183. Letter From Soviet General Secretary Chernenko to President Reagan1
We appreciate the kind feelings transmitted on your behalf by Mr. Bush at the hour of sorrow for the Soviet people.
In your letter you expressed some thoughts with regard to Soviet-American relations and spoke in favor of putting them on a constructive basis.2
I told Mr. G. Bush and would like to reaffirm it to you personally that our approach of principle to dealing with the United States remains unchanged.
This approach reflects a joint view of the Soviet leadership and enjoys a full support of the entire people of our country.
In conducting our foreign policy we will continue persistent efforts with the aim of strengthening the peace and lessening the danger of war. We will stand for a peaceful coexistence of states with different social systems, will seek to develop an equal and mutually advantageous cooperations with all countries, if they are ready, on their part, to do likewise. This, of course, applies, in full measure to the United States, too.[Page 641]
In practical terms, this means also that our positions laid down, in particular in our message to you of January 28,3 remain in force. Therein, we clearly expressed our view as to the present state of affairs concerning the issues of nuclear weapons in Europe and in the area of strategic weapons, as well as with regard to the arms limitation and reduction process as a whole. We are expecting your reaction.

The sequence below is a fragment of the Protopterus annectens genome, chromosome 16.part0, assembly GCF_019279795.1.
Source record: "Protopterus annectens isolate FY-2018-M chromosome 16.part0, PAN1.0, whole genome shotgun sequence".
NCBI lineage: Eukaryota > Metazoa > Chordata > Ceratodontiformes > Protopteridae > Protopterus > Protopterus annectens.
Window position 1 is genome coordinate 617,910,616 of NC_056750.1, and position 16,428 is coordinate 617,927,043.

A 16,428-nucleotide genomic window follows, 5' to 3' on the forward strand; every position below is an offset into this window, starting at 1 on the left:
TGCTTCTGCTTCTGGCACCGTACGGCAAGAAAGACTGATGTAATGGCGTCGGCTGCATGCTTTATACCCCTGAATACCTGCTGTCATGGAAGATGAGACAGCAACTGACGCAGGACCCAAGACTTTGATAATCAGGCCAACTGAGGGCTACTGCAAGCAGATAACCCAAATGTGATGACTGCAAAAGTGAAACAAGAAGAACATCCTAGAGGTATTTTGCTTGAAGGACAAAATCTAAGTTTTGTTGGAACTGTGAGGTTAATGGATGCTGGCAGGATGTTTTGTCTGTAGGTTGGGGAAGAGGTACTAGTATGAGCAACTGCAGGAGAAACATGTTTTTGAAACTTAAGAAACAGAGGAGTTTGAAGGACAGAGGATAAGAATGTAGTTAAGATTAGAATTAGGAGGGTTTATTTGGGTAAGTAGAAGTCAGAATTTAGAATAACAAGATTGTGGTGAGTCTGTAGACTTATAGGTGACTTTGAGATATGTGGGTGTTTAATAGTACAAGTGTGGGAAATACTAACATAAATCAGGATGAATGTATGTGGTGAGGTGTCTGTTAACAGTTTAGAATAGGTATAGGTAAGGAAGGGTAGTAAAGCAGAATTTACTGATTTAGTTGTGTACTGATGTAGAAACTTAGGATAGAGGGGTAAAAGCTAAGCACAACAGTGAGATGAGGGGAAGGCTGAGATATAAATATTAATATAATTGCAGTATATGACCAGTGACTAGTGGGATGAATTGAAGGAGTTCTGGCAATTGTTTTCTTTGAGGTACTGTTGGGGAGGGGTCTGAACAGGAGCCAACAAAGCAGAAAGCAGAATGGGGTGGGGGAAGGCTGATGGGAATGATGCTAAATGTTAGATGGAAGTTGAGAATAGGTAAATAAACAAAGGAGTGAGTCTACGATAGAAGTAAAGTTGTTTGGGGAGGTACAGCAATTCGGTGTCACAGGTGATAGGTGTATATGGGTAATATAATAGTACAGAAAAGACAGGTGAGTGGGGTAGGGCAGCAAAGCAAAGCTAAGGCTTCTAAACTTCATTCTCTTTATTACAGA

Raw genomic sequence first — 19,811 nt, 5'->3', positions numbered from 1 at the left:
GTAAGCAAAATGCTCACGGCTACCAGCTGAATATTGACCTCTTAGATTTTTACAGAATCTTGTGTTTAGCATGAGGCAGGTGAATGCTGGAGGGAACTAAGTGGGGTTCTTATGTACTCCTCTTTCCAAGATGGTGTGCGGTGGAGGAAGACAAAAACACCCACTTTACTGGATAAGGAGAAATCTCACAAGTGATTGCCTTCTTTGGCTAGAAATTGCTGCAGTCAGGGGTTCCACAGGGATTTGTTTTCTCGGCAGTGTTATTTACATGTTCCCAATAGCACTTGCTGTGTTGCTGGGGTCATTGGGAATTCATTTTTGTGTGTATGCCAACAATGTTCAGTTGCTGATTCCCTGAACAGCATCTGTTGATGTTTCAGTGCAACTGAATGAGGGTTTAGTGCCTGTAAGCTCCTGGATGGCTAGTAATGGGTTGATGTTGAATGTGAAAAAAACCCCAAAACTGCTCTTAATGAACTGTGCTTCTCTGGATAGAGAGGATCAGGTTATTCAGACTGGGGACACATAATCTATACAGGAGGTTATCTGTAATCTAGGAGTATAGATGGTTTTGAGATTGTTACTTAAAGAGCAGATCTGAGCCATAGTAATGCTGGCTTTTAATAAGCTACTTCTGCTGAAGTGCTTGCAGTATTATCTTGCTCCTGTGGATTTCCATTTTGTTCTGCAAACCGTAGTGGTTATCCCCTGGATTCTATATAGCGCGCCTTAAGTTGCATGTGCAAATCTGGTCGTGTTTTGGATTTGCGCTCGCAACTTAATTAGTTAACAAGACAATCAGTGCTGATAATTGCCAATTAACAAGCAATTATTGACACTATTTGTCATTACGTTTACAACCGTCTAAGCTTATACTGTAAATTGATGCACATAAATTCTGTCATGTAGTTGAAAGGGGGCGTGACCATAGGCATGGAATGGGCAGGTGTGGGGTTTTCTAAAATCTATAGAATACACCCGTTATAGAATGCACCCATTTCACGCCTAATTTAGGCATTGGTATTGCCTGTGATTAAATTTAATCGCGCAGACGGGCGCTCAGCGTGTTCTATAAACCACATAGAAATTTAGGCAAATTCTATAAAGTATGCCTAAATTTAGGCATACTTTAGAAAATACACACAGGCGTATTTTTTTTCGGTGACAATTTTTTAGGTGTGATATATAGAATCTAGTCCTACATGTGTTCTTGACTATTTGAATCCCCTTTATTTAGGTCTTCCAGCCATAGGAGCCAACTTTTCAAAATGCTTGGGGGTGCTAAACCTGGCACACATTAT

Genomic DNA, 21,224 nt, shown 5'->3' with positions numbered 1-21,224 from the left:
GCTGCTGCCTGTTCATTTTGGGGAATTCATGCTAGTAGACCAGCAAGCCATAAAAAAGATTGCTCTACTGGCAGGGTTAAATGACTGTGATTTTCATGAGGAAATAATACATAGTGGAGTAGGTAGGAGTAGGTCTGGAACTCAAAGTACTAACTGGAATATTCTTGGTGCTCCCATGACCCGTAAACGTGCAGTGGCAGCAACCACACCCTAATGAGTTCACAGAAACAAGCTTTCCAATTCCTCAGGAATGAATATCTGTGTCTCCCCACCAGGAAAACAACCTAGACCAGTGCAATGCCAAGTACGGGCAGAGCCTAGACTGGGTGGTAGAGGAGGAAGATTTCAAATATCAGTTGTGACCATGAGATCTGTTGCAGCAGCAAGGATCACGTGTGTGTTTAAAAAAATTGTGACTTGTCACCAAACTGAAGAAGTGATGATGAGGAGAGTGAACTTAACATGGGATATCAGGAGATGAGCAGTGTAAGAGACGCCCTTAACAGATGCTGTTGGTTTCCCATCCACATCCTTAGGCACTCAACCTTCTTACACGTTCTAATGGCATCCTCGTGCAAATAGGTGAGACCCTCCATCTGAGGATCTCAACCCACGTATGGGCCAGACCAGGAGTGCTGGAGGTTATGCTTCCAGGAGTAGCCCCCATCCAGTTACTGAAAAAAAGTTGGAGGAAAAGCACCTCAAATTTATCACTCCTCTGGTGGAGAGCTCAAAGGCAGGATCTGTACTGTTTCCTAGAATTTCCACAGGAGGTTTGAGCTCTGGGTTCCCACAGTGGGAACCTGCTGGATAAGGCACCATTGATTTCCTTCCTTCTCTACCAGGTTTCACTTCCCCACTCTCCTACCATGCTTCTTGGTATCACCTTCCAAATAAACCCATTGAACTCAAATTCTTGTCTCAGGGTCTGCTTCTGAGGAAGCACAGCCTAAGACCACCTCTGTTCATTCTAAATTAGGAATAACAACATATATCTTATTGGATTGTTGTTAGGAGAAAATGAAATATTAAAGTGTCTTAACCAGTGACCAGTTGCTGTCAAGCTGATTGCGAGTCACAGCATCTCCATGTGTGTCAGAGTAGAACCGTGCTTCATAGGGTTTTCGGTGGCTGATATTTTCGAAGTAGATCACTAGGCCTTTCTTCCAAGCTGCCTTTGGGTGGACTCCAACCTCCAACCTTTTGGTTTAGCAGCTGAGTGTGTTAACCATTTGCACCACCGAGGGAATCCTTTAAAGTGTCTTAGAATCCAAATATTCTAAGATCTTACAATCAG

I would like, Mr. President, that you and I should have a clear understanding from the very beginning on the central matters of the relations between the USSR and the USA. These are the matters of security. The Soviet Union does not seek a military superiority, nor does it seek to dictate its will to others, but we will, of course, be safeguarding the interests of our security and those of our allies and friends from any attempts to damage those interests.
I believe, you will agree that in a nuclear age we must not allow the irreparable to take place, be it through design or mistake. We are not seeking a confrontation with the U.S. Such a confrontation would hardly be in the interests of your country, either. If you and I have a common understanding on this point, then it should be put into effect also in practical deeds.
From this standpoint it is important that restraint be exercised in everything, in matters big and small, and that both sides display the high degree of responsibility which is required by the interests of international security and stability. As a minimum, it is necessary to do nothing in the practical policy, that could exacerbate the situation and cause irreversible changes in Soviet-American relations as well as in the international situation as a whole.
We are convinced that it is impossible to begin to correct the present abnormal and, let’s face it, dangerous situation, and to speak seriously of constructive moves, if there is a continuation of attempts to upset the balance of forces and to gain military advantages to the detriment of the security of the other side, if actions are taken prejudicing the legitimate interests of the other side.